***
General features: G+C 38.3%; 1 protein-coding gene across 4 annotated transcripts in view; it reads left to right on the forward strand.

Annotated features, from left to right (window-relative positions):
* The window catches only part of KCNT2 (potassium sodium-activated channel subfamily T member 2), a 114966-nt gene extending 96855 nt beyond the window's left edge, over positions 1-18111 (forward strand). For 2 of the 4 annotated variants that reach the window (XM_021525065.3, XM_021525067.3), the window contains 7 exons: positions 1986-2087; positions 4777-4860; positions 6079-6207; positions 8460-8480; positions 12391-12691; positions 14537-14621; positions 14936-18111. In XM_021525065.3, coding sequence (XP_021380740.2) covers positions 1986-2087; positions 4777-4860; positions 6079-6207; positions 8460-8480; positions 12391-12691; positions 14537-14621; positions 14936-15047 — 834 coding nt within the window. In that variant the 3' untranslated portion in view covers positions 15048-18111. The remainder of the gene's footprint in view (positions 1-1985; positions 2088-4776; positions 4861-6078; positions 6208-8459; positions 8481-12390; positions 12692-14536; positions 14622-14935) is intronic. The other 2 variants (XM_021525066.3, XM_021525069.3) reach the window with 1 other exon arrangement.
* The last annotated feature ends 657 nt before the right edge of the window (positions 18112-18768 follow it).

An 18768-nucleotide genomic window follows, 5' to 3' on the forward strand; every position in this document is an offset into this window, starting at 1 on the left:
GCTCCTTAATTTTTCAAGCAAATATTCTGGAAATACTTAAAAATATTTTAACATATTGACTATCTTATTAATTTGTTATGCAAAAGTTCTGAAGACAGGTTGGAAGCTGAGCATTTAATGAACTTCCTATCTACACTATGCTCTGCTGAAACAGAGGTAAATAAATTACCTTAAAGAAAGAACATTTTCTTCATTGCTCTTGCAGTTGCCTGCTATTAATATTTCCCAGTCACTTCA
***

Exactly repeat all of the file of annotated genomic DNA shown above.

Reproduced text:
General features: G+C 38.3%; 1 protein-coding gene across 4 annotated transcripts in view; it reads left to right on the forward strand.

Annotated features, from left to right (window-relative positions):
* The window catches only part of KCNT2 (potassium sodium-activated channel subfamily T member 2), a 114966-nt gene extending 96855 nt beyond the window's left edge, over positions 1-18111 (forward strand). For 2 of the 4 annotated variants that reach the window (XM_021525065.3, XM_021525067.3), the window contains 7 exons: positions 1986-2087; positions 4777-4860; positions 6079-6207; positions 8460-8480; positions 12391-12691; positions 14537-14621; positions 14936-18111. In XM_021525065.3, coding sequence (XP_021380740.2) covers positions 1986-2087; positions 4777-4860; positions 6079-6207; positions 8460-8480; positions 12391-12691; positions 14537-14621; positions 14936-15047 — 834 coding nt within the window. In that variant the 3' untranslated portion in view covers positions 15048-18111. The remainder of the gene's footprint in view (positions 1-1985; positions 2088-4776; positions 4861-6078; positions 6208-8459; positions 8481-12390; positions 12692-14536; positions 14622-14935) is intronic. The other 2 variants (XM_021525066.3, XM_021525069.3) reach the window with 1 other exon arrangement.
* The last annotated feature ends 657 nt before the right edge of the window (positions 18112-18768 follow it).

An 18768-nucleotide genomic window follows, 5' to 3' on the forward strand; every position in this document is an offset into this window, starting at 1 on the left:
GCTCCTTAATTTTTCAAGCAAATATTCTGGAAATACTTAAAAATATTTTAACATATTGACTATCTTATTAATTTGTTATGCAAAAGTTCTGAAGACAGGTTGGAAGCTGAGCATTTAATGAACTTCCTATCTACACTATGCTCTGCTGAAACAGAGGTAAATAAATTACCTTAAAGAAAGAACATTTTCTTCATTGCTCTTGCAGTTGCCTGCTATTAATATTTCCCAGTCACTTCA